Kid Support understands that cancer strikes the family, not just the patient. The anxiety and isolation that many children experience when a parent has cancer take their toll on children’s family relationships, friendships, schoolwork, and even on children’s long-range life plans.
Kid Support programming is specifically designed to address the psychological and social needs of children who have a parent or other family member going through treatment for cancer.
Facilitators trained in the Kid Support program use a variety of art activities, poems, stories, cartoons, and games to help children feel safe to ask questions, express difficult feelings, and share common experiences. Is cancer contagious? Who will take care of me? Is it my fault? What is chemotherapy? Children get answers to these and many other questions in Kid Support groups.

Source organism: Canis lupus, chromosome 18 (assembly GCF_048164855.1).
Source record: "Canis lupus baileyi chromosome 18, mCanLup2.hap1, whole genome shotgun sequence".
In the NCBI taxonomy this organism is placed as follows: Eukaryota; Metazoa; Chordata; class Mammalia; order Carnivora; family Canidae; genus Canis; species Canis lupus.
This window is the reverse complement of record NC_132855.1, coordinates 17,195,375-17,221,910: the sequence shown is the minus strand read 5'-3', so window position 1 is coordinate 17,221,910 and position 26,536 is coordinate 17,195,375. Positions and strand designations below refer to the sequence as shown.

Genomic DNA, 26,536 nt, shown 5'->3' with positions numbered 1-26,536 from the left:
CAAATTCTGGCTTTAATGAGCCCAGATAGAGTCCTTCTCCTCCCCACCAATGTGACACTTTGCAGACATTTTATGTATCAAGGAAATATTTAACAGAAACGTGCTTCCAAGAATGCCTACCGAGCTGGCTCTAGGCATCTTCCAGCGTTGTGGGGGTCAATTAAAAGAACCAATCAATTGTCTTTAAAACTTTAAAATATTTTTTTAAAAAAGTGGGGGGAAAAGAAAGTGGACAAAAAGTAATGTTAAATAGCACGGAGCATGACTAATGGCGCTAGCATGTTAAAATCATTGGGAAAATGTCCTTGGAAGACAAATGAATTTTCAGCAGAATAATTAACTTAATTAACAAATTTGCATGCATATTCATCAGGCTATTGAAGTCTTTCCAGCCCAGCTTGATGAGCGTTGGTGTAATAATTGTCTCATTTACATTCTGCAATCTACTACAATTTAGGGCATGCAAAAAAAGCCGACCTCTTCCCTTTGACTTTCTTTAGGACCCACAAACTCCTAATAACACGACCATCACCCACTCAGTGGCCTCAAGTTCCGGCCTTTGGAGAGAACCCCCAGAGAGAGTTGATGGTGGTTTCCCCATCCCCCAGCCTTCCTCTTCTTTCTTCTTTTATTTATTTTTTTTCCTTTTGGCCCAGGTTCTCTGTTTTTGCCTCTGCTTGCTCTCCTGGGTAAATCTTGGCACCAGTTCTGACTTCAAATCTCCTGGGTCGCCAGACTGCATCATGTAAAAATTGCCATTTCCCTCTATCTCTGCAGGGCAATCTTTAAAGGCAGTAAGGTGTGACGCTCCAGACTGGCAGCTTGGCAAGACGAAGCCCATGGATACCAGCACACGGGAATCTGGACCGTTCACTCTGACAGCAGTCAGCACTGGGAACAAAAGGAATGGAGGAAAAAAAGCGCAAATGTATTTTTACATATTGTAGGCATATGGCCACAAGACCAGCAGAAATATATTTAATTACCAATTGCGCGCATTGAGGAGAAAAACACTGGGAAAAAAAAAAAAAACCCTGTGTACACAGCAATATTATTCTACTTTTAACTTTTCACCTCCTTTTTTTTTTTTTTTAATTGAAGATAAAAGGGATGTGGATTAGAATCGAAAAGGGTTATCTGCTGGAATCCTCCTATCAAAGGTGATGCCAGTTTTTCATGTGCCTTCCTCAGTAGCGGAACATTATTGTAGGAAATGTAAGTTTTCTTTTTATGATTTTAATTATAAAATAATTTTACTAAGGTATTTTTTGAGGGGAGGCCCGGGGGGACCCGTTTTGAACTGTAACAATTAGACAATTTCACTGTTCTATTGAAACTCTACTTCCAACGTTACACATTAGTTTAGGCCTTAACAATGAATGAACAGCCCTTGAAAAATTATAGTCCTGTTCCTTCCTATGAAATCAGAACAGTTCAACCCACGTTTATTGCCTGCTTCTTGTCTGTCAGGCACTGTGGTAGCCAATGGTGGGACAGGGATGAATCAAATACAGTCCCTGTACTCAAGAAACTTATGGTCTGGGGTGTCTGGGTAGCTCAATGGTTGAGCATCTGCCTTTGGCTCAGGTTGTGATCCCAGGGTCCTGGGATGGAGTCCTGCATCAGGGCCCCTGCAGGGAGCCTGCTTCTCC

Kid Support programming is based on research documenting the stressors that parental cancer poses for children, and upon recent developments in coping theory. It was developed in consultation with professionals in the Chicago area who helped to pioneer programming for children with cancer in the family.
Kid Support programming is based on extensive research about children’s reactions to cancer in the family. We encourage you to learn more about our research and credentials.